Stratford-Upon-Avon is essentially a Shakespeare theme park town. I say this not to be disparaging, but to insist that you go. There are not enough Shakespeare-themed items in this world, and I would like to caress more of them with my cheek, please. And who can blame the local authorities for wanting to make the most of their most famous inhabitant? I would. We don’t know much about Shakespeare, but we know he was born and buried in Stratford-Upon-Avon, damnit! Tim and I spent two days there last week, and I loved every minute of it with a holy and flaming love.
Firstly, we were there to watch the Royal Shakespeare Company adaptations of Wolf Hall and Bring Up the Bodies, on successive days. Do you know how much I love Hilary Mantel? Surely you do. I was on pins for these plays, worried that they might not live up to my sky-high expectations, but they were VERY good indeed. The Swan Theatre is small, wooden, creaky and atmospheric (possibly not creaky – that might’ve just been the atmosphere). Ben Miles made a witty and razor-sharp Cromwell, Nathaniel Parker was volatile and vulnerable by turns as Henry VIII, and there wasn’t a weak link in the cast as a whole. We were leaning precariously against a metal pole for most of the six hours – standing tickets only, alas – and I didn’t even notice.
I loved the RSC theatre, too. They’ve done a revamp of the building since I was last here, and on Thursday afternoon we went on a backstage tour. This was fabulously exciting – wig rooms, costume change notices on walls, and lots of fascinating behind-the-scenes information. Our tour guide was brilliant. I tell you what: being part of a repertory company is hard. Only do it if you have a passion for words and wigs.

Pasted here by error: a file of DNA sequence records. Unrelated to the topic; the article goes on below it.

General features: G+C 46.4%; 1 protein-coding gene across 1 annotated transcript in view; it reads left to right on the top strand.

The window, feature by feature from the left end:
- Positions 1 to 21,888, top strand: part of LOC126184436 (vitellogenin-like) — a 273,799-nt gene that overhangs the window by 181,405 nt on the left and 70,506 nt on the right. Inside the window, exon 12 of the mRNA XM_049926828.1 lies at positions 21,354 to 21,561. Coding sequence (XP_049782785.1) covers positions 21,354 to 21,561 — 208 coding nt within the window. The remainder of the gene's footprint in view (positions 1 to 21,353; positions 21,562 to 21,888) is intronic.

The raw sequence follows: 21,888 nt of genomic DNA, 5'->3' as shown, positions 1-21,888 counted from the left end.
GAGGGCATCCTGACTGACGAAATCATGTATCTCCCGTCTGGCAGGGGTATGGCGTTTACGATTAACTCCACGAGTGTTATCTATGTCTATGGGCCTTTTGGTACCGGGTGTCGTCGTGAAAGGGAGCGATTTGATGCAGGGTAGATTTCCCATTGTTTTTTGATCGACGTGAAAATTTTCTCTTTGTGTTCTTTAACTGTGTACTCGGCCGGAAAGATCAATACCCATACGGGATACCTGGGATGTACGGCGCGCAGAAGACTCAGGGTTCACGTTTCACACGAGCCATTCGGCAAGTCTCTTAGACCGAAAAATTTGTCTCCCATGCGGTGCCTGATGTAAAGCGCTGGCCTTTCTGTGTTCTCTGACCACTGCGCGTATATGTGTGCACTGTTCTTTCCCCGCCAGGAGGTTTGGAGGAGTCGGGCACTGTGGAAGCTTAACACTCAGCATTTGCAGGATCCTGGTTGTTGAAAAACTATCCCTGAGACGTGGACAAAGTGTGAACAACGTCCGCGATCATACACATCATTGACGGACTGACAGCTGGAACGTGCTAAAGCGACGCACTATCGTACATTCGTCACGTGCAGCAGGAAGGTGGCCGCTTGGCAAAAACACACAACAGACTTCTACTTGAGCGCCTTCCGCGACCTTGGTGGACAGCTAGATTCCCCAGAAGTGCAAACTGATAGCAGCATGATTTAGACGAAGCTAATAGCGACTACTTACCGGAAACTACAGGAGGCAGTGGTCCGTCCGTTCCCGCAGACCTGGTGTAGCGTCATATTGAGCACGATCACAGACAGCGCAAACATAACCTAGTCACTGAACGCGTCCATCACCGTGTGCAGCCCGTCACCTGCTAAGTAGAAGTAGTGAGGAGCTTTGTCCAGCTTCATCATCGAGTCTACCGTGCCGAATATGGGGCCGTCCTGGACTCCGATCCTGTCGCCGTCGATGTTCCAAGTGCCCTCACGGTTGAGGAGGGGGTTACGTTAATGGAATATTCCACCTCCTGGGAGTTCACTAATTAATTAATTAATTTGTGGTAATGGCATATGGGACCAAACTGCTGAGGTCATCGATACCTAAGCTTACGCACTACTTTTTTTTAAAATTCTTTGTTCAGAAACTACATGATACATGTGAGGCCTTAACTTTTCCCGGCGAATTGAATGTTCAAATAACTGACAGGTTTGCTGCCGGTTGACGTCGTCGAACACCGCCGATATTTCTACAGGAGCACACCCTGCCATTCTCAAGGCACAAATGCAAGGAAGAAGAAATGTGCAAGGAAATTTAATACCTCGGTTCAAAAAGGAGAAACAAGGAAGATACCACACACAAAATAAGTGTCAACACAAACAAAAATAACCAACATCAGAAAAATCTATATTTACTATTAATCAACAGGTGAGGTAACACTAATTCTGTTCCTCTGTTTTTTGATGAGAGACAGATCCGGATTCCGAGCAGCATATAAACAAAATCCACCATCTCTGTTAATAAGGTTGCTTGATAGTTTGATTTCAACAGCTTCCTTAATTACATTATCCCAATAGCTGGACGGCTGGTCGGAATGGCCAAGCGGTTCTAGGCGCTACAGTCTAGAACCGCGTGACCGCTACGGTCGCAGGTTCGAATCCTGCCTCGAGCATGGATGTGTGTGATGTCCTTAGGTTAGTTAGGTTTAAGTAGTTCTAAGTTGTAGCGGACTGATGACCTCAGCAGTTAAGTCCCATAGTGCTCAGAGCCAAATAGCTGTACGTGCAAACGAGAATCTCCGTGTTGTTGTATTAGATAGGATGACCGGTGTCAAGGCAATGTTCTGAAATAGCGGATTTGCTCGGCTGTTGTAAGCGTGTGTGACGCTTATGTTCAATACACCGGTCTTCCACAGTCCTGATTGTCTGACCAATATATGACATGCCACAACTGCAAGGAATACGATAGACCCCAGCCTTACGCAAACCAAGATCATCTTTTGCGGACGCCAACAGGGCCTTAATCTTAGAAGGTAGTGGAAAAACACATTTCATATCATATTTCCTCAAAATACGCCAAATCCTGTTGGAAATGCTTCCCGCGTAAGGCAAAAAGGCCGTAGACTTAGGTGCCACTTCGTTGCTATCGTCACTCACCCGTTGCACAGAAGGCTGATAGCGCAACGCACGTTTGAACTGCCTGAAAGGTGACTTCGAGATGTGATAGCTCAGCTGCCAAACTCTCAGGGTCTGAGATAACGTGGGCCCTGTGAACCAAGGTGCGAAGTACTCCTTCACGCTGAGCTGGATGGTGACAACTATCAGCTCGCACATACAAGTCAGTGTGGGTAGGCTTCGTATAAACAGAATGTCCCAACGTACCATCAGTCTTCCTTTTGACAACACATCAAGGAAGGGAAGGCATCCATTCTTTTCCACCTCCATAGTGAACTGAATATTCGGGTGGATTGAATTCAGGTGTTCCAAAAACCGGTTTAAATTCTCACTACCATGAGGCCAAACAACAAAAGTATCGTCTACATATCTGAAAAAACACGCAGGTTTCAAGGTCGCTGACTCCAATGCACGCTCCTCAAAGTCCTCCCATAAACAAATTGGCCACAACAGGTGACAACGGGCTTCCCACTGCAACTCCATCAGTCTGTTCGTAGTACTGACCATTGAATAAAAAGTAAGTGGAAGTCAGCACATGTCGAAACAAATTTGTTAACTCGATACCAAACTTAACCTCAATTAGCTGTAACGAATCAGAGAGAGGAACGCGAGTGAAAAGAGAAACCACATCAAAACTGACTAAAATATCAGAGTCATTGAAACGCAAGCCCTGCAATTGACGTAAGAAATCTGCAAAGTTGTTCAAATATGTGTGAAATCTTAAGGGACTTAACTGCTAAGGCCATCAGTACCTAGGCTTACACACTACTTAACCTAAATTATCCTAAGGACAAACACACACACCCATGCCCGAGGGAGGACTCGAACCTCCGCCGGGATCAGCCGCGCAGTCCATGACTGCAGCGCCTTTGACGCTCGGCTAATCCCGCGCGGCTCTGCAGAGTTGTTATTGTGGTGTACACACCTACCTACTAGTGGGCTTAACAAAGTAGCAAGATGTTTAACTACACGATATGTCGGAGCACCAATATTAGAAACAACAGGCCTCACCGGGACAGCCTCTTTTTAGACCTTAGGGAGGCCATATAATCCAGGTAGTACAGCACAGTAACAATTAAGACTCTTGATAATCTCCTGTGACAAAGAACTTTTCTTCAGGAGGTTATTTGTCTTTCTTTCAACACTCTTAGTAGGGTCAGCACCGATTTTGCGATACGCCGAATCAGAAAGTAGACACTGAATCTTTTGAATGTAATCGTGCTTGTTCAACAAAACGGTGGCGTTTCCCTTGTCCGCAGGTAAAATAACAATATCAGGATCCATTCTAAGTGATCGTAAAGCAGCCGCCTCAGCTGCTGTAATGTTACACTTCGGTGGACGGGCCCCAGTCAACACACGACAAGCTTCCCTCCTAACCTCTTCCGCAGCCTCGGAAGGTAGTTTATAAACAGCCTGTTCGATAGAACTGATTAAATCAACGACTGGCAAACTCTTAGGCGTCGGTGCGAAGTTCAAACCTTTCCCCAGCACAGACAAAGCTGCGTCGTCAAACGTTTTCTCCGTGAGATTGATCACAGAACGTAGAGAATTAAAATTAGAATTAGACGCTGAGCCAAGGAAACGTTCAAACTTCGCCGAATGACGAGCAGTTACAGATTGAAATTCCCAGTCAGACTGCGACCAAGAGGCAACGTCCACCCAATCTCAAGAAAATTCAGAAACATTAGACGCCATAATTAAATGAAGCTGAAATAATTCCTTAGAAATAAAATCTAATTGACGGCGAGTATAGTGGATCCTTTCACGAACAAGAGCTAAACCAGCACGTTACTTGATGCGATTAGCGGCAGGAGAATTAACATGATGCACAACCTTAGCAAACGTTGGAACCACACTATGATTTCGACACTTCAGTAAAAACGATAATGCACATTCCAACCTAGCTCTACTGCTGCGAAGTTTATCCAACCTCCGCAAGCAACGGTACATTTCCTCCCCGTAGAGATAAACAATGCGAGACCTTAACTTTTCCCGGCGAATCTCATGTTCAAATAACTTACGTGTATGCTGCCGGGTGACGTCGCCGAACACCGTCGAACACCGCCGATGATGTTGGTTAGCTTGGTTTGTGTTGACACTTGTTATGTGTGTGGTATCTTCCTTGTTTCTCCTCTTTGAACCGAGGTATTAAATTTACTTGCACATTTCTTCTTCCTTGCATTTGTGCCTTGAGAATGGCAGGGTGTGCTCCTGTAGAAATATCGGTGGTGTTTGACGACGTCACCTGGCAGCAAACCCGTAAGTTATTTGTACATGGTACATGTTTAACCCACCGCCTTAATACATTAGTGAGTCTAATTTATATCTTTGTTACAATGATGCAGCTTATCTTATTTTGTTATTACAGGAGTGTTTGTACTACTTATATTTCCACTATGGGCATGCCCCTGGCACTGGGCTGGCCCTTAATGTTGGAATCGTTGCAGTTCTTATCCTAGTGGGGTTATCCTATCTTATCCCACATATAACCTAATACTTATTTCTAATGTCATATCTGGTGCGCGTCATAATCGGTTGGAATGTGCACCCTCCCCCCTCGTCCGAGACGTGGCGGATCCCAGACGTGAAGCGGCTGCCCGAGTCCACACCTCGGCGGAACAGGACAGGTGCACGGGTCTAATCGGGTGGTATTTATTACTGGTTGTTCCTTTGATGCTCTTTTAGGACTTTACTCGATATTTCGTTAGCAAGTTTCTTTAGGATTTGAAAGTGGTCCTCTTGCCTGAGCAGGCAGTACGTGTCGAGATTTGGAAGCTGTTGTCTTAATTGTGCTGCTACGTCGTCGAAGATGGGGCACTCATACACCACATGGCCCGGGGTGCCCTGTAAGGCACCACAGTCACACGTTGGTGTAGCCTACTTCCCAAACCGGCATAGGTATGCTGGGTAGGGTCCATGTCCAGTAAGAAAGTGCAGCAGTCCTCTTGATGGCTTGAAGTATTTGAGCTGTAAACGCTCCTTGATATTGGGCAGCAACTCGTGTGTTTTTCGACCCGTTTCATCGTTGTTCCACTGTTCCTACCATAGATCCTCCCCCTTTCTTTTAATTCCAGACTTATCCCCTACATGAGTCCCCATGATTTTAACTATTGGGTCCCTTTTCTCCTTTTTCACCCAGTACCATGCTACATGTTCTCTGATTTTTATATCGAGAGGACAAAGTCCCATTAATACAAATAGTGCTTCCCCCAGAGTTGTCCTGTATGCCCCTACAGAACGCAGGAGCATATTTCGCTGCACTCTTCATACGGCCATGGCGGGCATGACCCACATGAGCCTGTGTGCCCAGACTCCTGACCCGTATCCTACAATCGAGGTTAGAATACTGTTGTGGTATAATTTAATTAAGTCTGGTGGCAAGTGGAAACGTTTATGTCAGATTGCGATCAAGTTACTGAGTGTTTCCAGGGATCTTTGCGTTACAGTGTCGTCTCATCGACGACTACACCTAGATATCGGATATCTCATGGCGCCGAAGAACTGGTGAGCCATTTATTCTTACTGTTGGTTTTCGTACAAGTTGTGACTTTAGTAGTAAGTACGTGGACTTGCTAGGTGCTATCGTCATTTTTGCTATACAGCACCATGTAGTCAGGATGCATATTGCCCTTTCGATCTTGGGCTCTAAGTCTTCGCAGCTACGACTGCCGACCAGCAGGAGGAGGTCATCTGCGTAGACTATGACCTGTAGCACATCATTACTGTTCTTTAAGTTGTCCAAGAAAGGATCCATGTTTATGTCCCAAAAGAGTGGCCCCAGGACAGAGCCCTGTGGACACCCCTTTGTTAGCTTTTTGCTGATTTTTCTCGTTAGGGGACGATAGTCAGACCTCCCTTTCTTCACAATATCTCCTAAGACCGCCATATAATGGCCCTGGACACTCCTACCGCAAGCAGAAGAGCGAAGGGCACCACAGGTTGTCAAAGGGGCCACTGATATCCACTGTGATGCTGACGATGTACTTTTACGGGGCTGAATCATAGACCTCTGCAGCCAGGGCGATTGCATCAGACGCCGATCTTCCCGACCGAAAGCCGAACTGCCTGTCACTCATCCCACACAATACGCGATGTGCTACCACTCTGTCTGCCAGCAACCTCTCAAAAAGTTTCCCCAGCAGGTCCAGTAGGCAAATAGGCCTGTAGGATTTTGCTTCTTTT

We sat in the vast, echoey theatre while the stagehands hammered together a new set: a wooden throne stood empty and portentous on the stage, ready for Henry IV to fill it this week. ‘Uneasy lies the head that wears the crown’, he’ll say, so I’m not sure he’ll want to sit there long. (This was the point I decided to stop being so melodramatic.)
On one of the afternoons, just after Wolf Hall had finished, we saw a sweaty Nathaniel Parker come back into the bar while we hunted for my missing scarf. We were lame (and/or considerate) and didn’t say anything to him, and I hope my burning look was enough to communicate YOU WERE A LIFE-CHANGING HENRY, DEAR SIR, AND I THANK YOU FOR IT.
Also, a dressing-up box.
In between all this larking about in the theatre, we ate a lot and wandered around the town, spending the night in a country house hotel fifteen minutes away. We popped out for chocolate ice cream at 9pm and read, uninterrupted. This is what passes for rock and roll living for us these days, but do you know what? It was rock and roll. It was just wonderful.
Go. Enjoy. Try the beef pie at Garrick’s Inn – it’s enormous.
Oh, and just so you know, eleven years pass extraordinarily quickly. But not quickly enough for me to get a new coat, apparently.